Disney's Live-Action 'Aladdin' Is Under Fire "Browning Up" White Extras

So much for having a completely diverse cast.

The new Aladdin movie has caused a stir once again, and yes, it's still related to race. Disney's live-action remake of the 1992 animated classic has come under fire for "browning up" its white extras to look more Middle Eastern. This comes after director Guy Ritchie initially struggled to find actors of Middle Eastern or Arab descent to play its lead roles of Aladdin and Jasmine, and Billy Magnussen's casting as a Nordic prince prompted criticism. And it seems that even in the midst of production, Aladdin's problems with race have not stopped.

Disney has admitted to using make-up to give its handful of white extras a more "Middle Eastern" look, according to Deadline.

The issue first emerged when actors working on the set of the live-action remake told U.K. media that they spotted several "very fair skinned" actors in line outside make-up tents "waiting to have their skin darkened." Aladdin extra Kaushal Odedra reported seeing this to The Sunday Times, adding, "Disney are sending out a message that your skin colour, your identity, your life experiences amount to nothing that can be powered on and washed off."

Disney confirmed that while 400 of 500 background performers on the set of Aladdin are of Indian, Middle Eastern, African, Mediterranean, or Asian descent, about 100 other extras are white. However, a Disney spokesperson released a statement defending the choice, saying the white extras were only used in cases that required skilled stunt performers or animal handlers:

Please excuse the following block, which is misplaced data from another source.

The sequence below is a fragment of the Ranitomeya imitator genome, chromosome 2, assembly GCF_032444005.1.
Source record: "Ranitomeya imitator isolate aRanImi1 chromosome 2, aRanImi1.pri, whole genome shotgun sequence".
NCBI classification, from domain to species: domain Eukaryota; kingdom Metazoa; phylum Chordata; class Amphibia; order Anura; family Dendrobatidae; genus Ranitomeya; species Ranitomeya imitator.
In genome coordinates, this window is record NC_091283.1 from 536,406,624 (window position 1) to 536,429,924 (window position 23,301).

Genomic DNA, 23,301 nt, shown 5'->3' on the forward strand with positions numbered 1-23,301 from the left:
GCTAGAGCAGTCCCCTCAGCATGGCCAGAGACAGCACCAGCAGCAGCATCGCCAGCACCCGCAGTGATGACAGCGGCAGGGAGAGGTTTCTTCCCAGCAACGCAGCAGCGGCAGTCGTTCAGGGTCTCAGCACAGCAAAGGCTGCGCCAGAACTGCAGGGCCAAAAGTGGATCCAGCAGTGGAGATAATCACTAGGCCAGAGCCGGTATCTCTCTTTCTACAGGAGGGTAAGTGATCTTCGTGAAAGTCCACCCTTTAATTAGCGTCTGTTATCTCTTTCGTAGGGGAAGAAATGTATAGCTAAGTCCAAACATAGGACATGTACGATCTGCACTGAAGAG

"Great care was taken to put together one of the largest most diverse casts ever seen on screen. Diversity of our cast and background performers was a requirement and only in a handful of instances when it was a matter of specialty skills, safety and control (special effects rigs, stunt performers and handling of animals) were crew made up to blend in."

Except for Magnussen, Disney has taken special care to avoid criticisms of whitewashing — a common issue whenever Hollywood approaches a story that takes place east of western Europe — launching an intensive worldwide search for its stars before landing on Egyptian-Canadian actor Mena Massoud as Aladdin and half-British, half Gujarati Indian Power Rangers actress Naomi Scott as Jasmine.

However, while the cast remains largely diverse (for now), the crew and creative team behind Aladdin are still majority-white — which may lend to the carelessness when it comes to some of these controversial casting choices. Guy Ritchie is directing, while the screenplay has been written by Ritchie, John August, and Vanessa Taylor. The sole person of color on the team is Taiwanese-American producer Dan Lin, whose company Lin Productions is co-producing the film with Disney and Mark Platt Productions.

You can argue that much outrage is being made over nothing, but I don't think it should be overlooked that there isn't one person of Middle Eastern or Arab descent on the main creative team. Diversity begins behind the camera before it can be sensitively approached on the screen. Just look at Ava Duvernay using her status to support and launch the careers of other filmmakers of color. Disney should use their platform to support filmmakers of color as well, and perhaps the studio can avoid being at the butt of this week's pop culture news cycle.